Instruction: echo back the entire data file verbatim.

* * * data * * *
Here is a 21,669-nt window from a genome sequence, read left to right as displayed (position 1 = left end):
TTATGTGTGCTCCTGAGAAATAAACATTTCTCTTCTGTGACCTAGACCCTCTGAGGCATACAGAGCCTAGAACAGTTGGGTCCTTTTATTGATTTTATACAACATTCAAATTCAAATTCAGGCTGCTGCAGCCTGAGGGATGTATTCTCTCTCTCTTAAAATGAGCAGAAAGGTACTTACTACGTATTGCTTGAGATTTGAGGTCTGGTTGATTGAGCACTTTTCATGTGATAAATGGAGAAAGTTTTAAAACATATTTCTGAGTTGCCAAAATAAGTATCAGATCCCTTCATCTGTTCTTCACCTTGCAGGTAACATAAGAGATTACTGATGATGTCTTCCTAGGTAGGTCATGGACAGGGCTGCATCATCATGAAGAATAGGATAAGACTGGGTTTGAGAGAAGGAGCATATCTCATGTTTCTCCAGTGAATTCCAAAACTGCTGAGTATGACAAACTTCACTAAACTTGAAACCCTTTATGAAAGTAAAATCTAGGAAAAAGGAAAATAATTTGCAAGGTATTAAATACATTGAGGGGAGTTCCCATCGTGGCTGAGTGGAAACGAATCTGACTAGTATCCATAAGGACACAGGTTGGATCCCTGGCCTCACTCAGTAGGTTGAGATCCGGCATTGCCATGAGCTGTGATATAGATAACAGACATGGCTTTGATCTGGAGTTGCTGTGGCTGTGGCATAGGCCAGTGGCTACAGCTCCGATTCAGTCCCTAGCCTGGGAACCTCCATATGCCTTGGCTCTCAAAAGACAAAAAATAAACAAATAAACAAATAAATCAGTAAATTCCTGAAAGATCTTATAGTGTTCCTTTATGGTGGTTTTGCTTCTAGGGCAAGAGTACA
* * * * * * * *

Here is a 21,669-nt window from a genome sequence, read left to right as displayed (position 1 = left end):
TTATGTGTGCTCCTGAGAAATAAACATTTCTCTTCTGTGACCTAGACCCTCTGAGGCATACAGAGCCTAGAACAGTTGGGTCCTTTTATTGATTTTATACAACATTCAAATTCAAATTCAGGCTGCTGCAGCCTGAGGGATGTATTCTCTCTCTCTTAAAATGAGCAGAAAGGTACTTACTACGTATTGCTTGAGATTTGAGGTCTGGTTGATTGAGCACTTTTCATGTGATAAATGGAGAAAGTTTTAAAACATATTTCTGAGTTGCCAAAATAAGTATCAGATCCCTTCATCTGTTCTTCACCTTGCAGGTAACATAAGAGATTACTGATGATGTCTTCCTAGGTAGGTCATGGACAGGGCTGCATCATCATGAAGAATAGGATAAGACTGGGTTTGAGAGAAGGAGCATATCTCATGTTTCTCCAGTGAATTCCAAAACTGCTGAGTATGACAAACTTCACTAAACTTGAAACCCTTTATGAAAGTAAAATCTAGGAAAAAGGAAAATAATTTGCAAGGTATTAAATACATTGAGGGGAGTTCCCATCGTGGCTGAGTGGAAACGAATCTGACTAGTATCCATAAGGACACAGGTTGGATCCCTGGCCTCACTCAGTAGGTTGAGATCCGGCATTGCCATGAGCTGTGATATAGATAACAGACATGGCTTTGATCTGGAGTTGCTGTGGCTGTGGCATAGGCCAGTGGCTACAGCTCCGATTCAGTCCCTAGCCTGGGAACCTCCATATGCCTTGGCTCTCAAAAGACAAAAAATAAACAAATAAACAAATAAATCAGTAAATTCCTGAAAGATCTTATAGTGTTCCTTTATGGTGGTTTTGCTTCTAGGGCAAGAGTACA